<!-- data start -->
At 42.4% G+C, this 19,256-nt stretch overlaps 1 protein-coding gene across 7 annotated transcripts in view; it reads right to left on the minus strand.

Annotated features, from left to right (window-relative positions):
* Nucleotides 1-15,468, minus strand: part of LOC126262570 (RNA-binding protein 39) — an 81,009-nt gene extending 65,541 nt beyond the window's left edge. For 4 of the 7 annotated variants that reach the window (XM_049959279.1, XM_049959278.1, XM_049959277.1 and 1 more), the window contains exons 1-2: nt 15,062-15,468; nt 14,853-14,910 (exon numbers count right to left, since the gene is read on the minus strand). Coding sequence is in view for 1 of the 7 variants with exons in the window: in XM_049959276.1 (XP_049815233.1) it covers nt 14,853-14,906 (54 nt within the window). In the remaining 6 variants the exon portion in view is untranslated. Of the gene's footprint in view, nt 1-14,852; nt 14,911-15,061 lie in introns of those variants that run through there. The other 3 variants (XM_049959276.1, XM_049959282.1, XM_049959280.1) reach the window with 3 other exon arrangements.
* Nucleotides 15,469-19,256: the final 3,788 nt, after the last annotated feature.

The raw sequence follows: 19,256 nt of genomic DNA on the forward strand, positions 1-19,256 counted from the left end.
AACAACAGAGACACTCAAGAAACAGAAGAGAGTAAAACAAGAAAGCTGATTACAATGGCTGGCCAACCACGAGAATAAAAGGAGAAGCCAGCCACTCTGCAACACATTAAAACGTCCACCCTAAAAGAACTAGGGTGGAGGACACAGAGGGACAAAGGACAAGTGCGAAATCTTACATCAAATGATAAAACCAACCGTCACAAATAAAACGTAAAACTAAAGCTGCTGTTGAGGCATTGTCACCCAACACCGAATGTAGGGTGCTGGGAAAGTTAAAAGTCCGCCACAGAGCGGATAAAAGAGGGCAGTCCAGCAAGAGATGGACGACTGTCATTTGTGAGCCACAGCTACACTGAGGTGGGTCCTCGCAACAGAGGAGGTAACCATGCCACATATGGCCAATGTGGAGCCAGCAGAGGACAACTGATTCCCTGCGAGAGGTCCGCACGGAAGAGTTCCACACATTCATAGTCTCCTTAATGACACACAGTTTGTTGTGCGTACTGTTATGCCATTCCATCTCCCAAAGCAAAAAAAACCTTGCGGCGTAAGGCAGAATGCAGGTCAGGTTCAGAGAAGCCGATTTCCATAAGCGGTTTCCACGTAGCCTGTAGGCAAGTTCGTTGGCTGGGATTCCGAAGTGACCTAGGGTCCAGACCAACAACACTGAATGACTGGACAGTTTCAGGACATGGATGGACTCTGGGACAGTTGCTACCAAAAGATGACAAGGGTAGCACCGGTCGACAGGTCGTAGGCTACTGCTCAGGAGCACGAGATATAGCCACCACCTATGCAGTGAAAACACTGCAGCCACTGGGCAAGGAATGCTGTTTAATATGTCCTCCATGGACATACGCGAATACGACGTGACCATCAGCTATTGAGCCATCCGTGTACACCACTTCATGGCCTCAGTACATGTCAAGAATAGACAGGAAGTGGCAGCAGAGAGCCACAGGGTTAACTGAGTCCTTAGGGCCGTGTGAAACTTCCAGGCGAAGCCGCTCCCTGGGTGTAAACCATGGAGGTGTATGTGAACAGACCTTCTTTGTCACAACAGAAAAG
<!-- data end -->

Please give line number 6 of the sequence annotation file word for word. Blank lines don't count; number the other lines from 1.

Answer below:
AACAACAGAGACACTCAAGAAACAGAAGAGAGTAAAACAAGAAAGCTGATTACAATGGCTGGCCAACCACGAGAATAAAAGGAGAAGCCAGCCACTCTGCAACACATTAAAACGTCCACCCTAAAAGAACTAGGGTGGAGGACACAGAGGGACAAAGGACAAGTGCGAAATCTTACATCAAATGATAAAACCAACCGTCACAAATAAAACGTAAAACTAAAGCTGCTGTTGAGGCATTGTCACCCAACACCGAATGTAGGGTGCTGGGAAAGTTAAAAGTCCGCCACAGAGCGGATAAAAGAGGGCAGTCCAGCAAGAGATGGACGACTGTCATTTGTGAGCCACAGCTACACTGAGGTGGGTCCTCGCAACAGAGGAGGTAACCATGCCACATATGGCCAATGTGGAGCCAGCAGAGGACAACTGATTCCCTGCGAGAGGTCCGCACGGAAGAGTTCCACACATTCATAGTCTCCTTAATGACACACAGTTTGTTGTGCGTACTGTTATGCCATTCCATCTCCCAAAGCAAAAAAAACCTTGCGGCGTAAGGCAGAATGCAGGTCAGGTTCAGAGAAGCCGATTTCCATAAGCGGTTTCCACGTAGCCTGTAGGCAAGTTCGTTGGCTGGGATTCCGAAGTGACCTAGGGTCCAGACCAACAACACTGAATGACTGGACAGTTTCAGGACATGGATGGACTCTGGGACAGTTGCTACCAAAAGATGACAAGGGTAGCACCGGTCGACAGGTCGTAGGCTACTGCTCAGGAGCACGAGATATAGCCACCACCTATGCAGTGAAAACACTGCAGCCACTGGGCAAGGAATGCTGTTTAATATGTCCTCCATGGACATACGCGAATACGACGTGACCATCAGCTATTGAGCCATCCGTGTACACCACTTCATGGCCTCAGTACATGTCAAGAATAGACAGGAAGTGGCAGCAGAGAGCCACAGGGTTAACTGAGTCCTTAGGGCCGTGTGAAACTTCCAGGCGAAGCCGCTCCCTGGGTGTAAACCATGGAGGTGTATGTGAACAGACCTTCTTTGTCACAACAGAAAAG